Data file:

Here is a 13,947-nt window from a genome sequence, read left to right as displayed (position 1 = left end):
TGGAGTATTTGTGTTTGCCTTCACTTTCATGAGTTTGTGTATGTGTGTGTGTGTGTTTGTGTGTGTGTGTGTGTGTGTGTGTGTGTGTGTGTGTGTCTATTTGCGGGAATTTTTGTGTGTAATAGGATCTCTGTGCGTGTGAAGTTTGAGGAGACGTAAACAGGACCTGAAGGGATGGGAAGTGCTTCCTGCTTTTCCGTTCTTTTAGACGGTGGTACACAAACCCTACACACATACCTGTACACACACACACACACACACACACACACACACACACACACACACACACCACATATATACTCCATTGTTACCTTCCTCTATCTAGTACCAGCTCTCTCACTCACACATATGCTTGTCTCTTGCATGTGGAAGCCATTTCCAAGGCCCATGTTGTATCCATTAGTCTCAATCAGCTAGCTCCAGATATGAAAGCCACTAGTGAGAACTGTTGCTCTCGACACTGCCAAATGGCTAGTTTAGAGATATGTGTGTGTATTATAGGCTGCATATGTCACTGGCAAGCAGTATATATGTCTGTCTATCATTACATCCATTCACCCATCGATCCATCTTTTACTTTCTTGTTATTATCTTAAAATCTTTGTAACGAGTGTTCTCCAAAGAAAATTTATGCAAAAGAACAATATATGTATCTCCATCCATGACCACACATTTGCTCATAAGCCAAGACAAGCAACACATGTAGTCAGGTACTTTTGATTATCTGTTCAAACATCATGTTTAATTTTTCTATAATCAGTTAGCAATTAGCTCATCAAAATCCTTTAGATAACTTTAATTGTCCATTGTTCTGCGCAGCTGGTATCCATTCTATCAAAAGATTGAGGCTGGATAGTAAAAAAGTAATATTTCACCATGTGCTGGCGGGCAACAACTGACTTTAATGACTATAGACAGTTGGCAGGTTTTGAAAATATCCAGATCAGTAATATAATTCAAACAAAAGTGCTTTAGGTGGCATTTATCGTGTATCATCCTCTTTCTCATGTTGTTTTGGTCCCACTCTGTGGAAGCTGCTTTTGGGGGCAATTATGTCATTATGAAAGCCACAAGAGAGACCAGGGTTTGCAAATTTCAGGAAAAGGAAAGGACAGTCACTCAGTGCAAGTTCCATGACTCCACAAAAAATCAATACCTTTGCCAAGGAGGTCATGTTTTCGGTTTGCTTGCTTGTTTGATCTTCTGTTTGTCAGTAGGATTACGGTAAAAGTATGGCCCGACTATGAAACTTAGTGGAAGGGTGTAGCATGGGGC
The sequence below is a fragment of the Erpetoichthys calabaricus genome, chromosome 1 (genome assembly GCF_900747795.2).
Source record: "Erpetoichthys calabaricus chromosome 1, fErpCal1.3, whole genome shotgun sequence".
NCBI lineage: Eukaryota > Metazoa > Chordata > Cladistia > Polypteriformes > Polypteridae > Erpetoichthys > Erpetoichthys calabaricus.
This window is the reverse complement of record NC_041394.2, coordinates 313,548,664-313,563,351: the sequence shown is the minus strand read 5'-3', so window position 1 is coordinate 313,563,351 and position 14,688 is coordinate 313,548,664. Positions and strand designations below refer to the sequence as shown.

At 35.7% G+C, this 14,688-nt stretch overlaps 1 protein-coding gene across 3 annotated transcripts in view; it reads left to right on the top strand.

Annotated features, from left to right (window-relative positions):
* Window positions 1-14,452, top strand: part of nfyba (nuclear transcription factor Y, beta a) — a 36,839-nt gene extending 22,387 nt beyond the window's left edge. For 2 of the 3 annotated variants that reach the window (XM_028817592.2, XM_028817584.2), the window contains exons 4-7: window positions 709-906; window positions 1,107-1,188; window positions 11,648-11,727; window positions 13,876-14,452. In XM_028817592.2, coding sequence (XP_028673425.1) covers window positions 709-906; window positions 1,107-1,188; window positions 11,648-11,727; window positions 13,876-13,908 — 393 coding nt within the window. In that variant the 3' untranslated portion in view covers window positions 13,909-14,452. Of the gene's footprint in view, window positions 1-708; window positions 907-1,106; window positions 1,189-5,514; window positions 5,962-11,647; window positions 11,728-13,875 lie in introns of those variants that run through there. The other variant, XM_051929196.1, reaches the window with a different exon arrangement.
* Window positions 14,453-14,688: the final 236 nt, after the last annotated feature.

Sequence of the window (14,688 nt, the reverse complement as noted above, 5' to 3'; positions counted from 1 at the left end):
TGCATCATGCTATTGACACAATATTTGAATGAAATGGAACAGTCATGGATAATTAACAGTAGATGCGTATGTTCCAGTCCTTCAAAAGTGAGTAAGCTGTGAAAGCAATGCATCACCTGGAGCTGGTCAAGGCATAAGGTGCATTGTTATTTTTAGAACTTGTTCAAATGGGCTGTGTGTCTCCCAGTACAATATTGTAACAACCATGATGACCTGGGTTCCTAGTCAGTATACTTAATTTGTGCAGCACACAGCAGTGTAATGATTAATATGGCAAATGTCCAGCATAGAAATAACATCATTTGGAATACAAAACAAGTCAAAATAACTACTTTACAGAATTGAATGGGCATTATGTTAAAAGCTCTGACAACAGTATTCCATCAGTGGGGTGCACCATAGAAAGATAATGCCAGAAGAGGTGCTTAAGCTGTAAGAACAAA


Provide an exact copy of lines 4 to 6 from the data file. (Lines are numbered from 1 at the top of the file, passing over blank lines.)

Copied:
Source record: "Erpetoichthys calabaricus chromosome 1, fErpCal1.3, whole genome shotgun sequence".
NCBI lineage: Eukaryota > Metazoa > Chordata > Cladistia > Polypteriformes > Polypteridae > Erpetoichthys > Erpetoichthys calabaricus.
This window is the reverse complement of record NC_041394.2, coordinates 313,548,664-313,563,351: the sequence shown is the minus strand read 5'-3', so window position 1 is coordinate 313,563,351 and position 14,688 is coordinate 313,548,664. Positions and strand designations below refer to the sequence as shown.